Hi all. This is our third week of reading Michelle Alexander's The New Jim Crow. As usual, the conversation will take place in comments below. You're welcome to join in, as long as you've done the reading. If you haven't done the reading for the week, please refrain from commenting.
At this point in the book, I feel like I have a good sense of the strengths and weakness of The New Jim Crow, both of which are on display in these two chapters. My sense is that Alexander excels at explaining how allegedly "color-blind" law really is about as "color-blind" as the poll tax. In Chapter Four she returns to the impact of the drug war on people who live in public housing:
In 1996, President Clinton, in an effort to bolster his “tough on crime” credentials, declared that public housing agencies should exercise no discretion when a tenant or guest engages in criminal activity, particularly if it is drug-related. In his 1996 State of the Union address, he proposed “One Strike and You’re Out” legislation, which strengthened eviction rules and strongly urged that drug offenders be automatically excluded from public housing based on their criminal records. He later declared, “If you break the law, you no longer have a home in public housing, one strike and you’re out. That should be the law everywhere in America.”
In its final form, the act, together with the Quality Housing and Work Responsibility Act of 1998, not only authorized public housing agencies to exclude automatically (and evict) drug offenders and other felons; it also allowed agencies to bar applicants believed to be using illegal drugs or abusing alcohol—whether or not they had been convicted of a crime ...
The [Supreme] Court ruled in 2002 that, under federal law, public housing tenants can be evicted regardless of whether they had knowledge of or participated in alleged criminal activity. According to the Court, William Lee and Barbara Hill were rightfully evicted after their grandsons were charged with smoking marijuana in a parking lot near their apartments. Herman Walker was properly evicted as well, after police found cocaine on his caregiver. And Perlie Rucker was rightly evicted following the arrest of her daughter for possession of cocaine a few blocks from home. The Court ruled these tenants could be held civilly liable for the nonviolent behavior of their children and caregivers. They could be tossed out of public housing due to no fault of their own.
Reading this I kept thinking about how any talk about racism in America ultimately turns to the marriage rates among black women. (Making conversations about racism into conversations about black sexuality is old.) I don't think very many people have thought much about what it means to be a black woman and consider tying yourself to a man living under the system Alexander outlines. As she notes, an appalling number of black men are in the hands of the state.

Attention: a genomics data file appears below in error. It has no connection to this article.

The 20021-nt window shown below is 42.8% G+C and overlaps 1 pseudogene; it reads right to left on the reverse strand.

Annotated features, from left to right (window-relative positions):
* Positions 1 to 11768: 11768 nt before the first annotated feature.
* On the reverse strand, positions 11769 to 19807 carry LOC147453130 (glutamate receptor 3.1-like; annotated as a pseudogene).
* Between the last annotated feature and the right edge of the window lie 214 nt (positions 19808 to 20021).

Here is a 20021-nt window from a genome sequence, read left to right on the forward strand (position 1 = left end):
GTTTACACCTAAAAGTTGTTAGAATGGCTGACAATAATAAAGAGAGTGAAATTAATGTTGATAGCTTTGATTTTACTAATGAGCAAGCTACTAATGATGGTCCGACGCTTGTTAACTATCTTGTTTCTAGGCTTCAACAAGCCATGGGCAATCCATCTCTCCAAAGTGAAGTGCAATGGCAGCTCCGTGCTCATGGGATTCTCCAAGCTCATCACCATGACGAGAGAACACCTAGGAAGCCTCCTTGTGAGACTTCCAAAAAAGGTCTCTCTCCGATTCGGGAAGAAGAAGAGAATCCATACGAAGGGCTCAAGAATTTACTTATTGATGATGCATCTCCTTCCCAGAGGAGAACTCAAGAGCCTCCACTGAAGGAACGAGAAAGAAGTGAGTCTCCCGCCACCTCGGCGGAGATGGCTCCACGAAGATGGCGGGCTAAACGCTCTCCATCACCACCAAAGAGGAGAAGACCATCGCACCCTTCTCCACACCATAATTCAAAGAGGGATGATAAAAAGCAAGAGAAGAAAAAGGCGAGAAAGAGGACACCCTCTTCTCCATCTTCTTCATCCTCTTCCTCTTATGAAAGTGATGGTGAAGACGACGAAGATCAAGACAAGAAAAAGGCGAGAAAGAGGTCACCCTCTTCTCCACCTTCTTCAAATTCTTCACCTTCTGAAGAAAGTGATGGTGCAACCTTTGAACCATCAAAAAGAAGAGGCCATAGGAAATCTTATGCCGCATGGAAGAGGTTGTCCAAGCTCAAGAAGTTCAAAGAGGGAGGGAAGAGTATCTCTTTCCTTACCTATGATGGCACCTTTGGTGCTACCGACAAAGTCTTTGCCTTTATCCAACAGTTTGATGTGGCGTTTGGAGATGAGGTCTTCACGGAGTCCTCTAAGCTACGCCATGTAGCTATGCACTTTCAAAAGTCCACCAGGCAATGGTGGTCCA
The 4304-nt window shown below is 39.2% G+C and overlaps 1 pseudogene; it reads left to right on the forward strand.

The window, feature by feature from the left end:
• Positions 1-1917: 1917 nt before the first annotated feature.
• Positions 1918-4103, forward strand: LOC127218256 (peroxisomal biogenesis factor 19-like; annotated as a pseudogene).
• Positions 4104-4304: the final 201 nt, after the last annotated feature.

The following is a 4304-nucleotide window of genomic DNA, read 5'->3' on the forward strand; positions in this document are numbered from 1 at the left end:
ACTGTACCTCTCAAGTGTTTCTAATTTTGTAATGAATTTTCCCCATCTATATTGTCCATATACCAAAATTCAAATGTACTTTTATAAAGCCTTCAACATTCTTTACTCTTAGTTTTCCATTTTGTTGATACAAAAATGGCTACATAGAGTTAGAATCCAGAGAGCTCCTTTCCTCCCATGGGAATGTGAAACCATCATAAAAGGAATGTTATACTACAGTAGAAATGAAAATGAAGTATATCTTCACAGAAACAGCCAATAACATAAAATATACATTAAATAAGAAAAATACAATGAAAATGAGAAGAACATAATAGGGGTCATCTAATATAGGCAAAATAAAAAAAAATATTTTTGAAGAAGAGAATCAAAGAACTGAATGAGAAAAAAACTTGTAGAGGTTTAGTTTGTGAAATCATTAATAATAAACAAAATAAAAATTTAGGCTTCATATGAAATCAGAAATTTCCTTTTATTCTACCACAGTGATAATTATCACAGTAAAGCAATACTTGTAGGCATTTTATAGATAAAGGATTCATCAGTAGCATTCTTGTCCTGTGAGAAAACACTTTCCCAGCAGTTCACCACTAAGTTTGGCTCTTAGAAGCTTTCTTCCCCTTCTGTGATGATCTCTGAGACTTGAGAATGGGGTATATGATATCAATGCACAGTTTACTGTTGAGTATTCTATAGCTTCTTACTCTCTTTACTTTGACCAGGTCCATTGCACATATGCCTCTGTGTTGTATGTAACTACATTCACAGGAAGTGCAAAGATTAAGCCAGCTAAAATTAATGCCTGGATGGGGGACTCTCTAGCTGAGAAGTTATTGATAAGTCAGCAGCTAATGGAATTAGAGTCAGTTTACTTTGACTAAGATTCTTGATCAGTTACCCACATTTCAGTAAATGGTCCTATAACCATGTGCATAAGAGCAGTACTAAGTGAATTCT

Those who push marriage are basically saying, "You should really consider hitching your life to a man who has higher chance of giving you HIV, who might return to jail, and who might render you homeless because he wants to smoke a joint." Alexander brings this up explicitly when discussing Obama's upbraiding on the lack of black fathers: "The media did not ask—and Obama did not tell—where the missing fathers might be found."
In general, I feel that when Alexander is talking about the law she's at her best. When she strays, I can feel it. Her discussion of "gangsta rap," for instance, felt hamfisted and dated. She repeats the trope that hip-hop was unconcerned with violence in its early days (anyone who's seen Wild Style knows this not to be true) and used to be characterized by happier music like "My Adidas" (which was preceded a year earlier by Schoolly D's ode to the "Park Side Killers"). More importantly, none of what is problematic in hip-hop—its exaggerated violence, its terror of female sexuality—is really unique to hip-hop so much as its unique to media that target young men; comic books and video games sprout to mind. I found this portion unfortunate, because the natural soundtrack to The New Jim Crow is some of the music she regards as the New Minstrel Show ("Bird in Hand," "Everyday Struggle," "Memory Lane," "One Love, "MAAD City.")